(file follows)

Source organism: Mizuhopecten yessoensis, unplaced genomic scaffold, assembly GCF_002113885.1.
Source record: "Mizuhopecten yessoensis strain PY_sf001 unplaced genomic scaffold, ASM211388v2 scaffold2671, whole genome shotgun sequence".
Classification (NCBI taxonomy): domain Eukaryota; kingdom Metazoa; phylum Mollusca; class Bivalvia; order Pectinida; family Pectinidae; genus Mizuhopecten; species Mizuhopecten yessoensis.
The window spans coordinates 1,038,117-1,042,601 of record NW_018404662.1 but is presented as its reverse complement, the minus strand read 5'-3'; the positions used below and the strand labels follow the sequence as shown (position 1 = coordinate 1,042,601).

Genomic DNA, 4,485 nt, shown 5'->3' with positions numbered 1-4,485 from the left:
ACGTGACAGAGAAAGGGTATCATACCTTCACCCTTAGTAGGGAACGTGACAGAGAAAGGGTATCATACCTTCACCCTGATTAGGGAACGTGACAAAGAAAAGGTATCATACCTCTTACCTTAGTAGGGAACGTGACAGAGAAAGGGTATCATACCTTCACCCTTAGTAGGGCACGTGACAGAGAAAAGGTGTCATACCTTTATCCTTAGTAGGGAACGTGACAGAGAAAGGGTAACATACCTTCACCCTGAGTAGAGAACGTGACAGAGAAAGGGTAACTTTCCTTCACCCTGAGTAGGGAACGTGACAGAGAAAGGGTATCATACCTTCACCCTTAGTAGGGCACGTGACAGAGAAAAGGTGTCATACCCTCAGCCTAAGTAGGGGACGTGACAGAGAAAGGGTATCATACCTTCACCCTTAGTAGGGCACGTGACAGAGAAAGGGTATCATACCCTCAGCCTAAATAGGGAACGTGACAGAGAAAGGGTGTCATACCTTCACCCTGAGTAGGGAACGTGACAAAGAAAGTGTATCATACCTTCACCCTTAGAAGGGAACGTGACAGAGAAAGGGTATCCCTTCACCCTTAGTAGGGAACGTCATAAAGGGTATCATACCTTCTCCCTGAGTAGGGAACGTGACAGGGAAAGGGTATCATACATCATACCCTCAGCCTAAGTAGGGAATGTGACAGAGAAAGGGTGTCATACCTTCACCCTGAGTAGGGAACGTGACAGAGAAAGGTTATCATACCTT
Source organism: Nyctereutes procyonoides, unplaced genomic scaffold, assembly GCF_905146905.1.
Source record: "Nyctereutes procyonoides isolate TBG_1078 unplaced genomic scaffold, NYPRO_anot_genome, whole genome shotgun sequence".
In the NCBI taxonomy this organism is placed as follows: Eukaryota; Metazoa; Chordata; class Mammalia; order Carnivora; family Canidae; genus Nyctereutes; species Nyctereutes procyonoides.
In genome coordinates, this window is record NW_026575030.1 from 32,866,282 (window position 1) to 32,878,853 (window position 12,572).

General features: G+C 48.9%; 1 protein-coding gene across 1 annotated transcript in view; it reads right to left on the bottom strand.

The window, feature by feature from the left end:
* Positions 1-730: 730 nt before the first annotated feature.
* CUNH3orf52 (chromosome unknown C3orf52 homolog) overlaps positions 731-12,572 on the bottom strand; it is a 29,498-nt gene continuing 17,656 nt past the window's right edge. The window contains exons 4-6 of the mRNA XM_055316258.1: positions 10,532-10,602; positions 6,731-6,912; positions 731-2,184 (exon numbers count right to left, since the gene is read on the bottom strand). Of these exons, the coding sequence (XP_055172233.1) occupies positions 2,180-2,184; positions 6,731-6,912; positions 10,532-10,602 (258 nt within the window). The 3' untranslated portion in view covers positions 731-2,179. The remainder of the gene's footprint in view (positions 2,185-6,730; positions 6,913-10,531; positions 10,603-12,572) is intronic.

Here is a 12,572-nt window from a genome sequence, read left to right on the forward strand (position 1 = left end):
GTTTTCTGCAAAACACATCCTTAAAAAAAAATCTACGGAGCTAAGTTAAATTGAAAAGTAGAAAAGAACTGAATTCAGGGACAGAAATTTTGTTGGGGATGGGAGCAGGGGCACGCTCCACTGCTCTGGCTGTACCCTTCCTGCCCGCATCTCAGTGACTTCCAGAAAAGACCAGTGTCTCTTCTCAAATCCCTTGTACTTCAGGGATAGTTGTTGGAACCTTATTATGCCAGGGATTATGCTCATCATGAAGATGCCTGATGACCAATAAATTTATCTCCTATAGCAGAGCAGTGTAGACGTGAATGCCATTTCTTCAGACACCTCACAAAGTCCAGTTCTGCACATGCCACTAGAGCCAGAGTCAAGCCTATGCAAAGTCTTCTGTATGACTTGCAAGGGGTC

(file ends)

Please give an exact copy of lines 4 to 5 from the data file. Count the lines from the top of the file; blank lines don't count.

The window spans coordinates 1,038,117-1,042,601 of record NW_018404662.1 but is presented as its reverse complement, the minus strand read 5'-3'; the positions used below and the strand labels follow the sequence as shown (position 1 = coordinate 1,042,601).

Genomic DNA, 4,485 nt, shown 5'->3' with positions numbered 1-4,485 from the left: